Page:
In back rooms and refugee camps across this impoverished territory, young men are rapping over hip hop beats, flipping over metal bars and spinning on their heads to funky dance music - not the preferred hobbies of Gaza's militant Hamas rulers.
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Many youths, who make up the majority of Gaza's 1.5 million residents, are stuck between Hamas' strict version of Islam and an Israeli-Egyptian blockade that keeps them locked in with little work.
Inside, however, creativity blooms, sometimes clashing with traditional Gaza social codes or Hamas' standards of acceptable behavior.
Rap, for one, raises suspicion.
"When we started, everyone said, 'Why are they wearing baggy clothes? Why do they greet each other like that?'" said Ayman Mghamis, 25, of Palestinian
Rapperz, one of Gaza's 10 or so rap groups.
Gazans started accepting them, he said, but the Hamas government did not.
Hamas police broke up a show in March that contained a rap act. Police said the event lacked permits, but the rappers took it as a cue to keep their heads down. While underground, the rappers distribute songs on the Internet and perform at events organized by international organizations, which they say keeps authorities at bay.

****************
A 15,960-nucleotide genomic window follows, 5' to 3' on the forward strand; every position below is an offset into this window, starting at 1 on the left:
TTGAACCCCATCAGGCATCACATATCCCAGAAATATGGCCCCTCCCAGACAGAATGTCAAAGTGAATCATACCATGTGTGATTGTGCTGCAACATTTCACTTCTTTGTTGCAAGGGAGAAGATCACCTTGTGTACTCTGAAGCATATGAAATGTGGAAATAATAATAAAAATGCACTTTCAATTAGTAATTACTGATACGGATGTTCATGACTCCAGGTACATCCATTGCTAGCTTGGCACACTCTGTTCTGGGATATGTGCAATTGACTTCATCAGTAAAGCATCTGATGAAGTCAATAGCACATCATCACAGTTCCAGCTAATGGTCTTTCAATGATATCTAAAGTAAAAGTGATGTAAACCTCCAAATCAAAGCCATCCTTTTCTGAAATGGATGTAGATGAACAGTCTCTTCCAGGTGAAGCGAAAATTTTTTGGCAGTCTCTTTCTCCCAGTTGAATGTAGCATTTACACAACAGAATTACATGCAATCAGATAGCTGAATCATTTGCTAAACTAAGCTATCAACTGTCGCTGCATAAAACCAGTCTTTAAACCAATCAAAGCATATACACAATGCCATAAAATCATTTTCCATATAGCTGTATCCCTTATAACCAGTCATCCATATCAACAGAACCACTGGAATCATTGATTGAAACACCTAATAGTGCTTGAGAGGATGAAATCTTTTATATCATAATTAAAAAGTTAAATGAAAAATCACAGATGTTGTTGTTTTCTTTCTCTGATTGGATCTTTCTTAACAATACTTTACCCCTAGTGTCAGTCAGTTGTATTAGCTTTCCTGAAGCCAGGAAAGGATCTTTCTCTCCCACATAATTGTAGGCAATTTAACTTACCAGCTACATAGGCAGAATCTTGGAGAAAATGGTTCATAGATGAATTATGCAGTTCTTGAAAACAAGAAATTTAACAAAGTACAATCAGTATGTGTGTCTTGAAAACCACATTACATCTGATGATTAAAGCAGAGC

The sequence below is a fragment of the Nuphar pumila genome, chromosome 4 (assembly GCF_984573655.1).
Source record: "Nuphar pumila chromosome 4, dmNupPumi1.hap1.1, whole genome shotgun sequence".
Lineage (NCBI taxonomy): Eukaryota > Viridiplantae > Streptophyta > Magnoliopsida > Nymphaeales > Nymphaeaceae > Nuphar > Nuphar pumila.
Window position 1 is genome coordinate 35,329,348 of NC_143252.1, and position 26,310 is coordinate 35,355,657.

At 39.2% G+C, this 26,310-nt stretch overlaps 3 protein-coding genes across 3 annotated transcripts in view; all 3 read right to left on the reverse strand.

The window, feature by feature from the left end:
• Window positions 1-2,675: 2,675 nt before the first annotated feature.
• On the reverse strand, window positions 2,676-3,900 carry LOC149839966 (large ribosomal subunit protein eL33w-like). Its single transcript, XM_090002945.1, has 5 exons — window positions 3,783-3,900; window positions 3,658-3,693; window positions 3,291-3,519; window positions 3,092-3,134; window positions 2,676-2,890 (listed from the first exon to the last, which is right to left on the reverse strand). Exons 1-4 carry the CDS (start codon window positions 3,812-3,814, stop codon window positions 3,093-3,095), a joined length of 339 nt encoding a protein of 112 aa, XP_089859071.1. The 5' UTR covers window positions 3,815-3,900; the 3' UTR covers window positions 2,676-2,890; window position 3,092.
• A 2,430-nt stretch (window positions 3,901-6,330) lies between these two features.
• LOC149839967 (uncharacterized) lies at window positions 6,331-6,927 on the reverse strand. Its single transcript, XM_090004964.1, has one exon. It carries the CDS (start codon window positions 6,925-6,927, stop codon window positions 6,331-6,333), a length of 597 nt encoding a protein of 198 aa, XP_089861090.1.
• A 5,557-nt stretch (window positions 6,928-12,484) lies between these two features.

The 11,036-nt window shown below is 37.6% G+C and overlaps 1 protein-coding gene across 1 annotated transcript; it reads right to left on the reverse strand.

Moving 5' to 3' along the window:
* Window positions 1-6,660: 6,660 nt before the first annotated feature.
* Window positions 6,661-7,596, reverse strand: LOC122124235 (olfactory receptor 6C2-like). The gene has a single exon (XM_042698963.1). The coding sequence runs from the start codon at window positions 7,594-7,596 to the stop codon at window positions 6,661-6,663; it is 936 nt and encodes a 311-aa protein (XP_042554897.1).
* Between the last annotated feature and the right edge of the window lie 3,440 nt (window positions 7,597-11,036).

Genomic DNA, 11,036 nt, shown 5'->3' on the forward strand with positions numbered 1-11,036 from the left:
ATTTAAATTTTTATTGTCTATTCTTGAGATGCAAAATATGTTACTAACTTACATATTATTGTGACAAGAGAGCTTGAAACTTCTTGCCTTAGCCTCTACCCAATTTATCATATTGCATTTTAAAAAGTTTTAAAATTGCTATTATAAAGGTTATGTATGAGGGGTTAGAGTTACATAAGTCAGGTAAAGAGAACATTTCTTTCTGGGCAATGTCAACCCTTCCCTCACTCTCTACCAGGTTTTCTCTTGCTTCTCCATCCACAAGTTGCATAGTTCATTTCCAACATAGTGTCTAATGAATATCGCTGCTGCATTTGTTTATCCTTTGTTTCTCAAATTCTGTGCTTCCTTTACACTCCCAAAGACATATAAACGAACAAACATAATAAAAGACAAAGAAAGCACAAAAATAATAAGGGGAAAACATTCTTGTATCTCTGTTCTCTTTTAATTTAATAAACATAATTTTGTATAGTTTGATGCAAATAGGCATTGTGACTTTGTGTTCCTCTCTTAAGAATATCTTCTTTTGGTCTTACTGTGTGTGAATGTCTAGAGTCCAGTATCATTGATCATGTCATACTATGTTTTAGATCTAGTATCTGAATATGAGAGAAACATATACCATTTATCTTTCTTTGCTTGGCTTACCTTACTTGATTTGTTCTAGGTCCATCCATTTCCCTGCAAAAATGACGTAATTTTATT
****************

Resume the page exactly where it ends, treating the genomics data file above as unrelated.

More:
Other pastimes face different obstacles. A few times a week, four guys sneak into an elementary school to flip over metal railings, leap down staircases and launch their bodies off walls and tree trunks. They are one of at least two Gaza groups that practice parkour, the acrobatic art of using the human body to overcome obstacles.
Their neighbors sometimes report them to the police.
"They see you climbing on a roof and they think you're a thief," said Mohammed Irgayig, 19.
Like most of the rappers - and like most Gaza youth - all four are unemployed.
"I do it to get my head out of the situation I'm in and feel free," Irgayig said.
Underground activities are rare for Gaza women, who have greater housekeeping duties and are expected to be discreet in public.
In a small apartment, the nine male members of Gaza's premier break dance troupe took turns spinning on their backs, shoulders and heads, then flipping up and dancing on their hands.
Mohammed Ghreis, 23, started the Camps Breakerz in 2004. They learn new moves from the Internet.
Gaza has at least one other break dance posse, and Ghreis expects it to spread through children's workshops his group holds.
Recently, two teens he didn't know showed up for practice and said they'd been teaching themselves from videos on the group's website.
Ghreis played some music and gave them the floor. "They were good," he said, beaming. "I was really proud."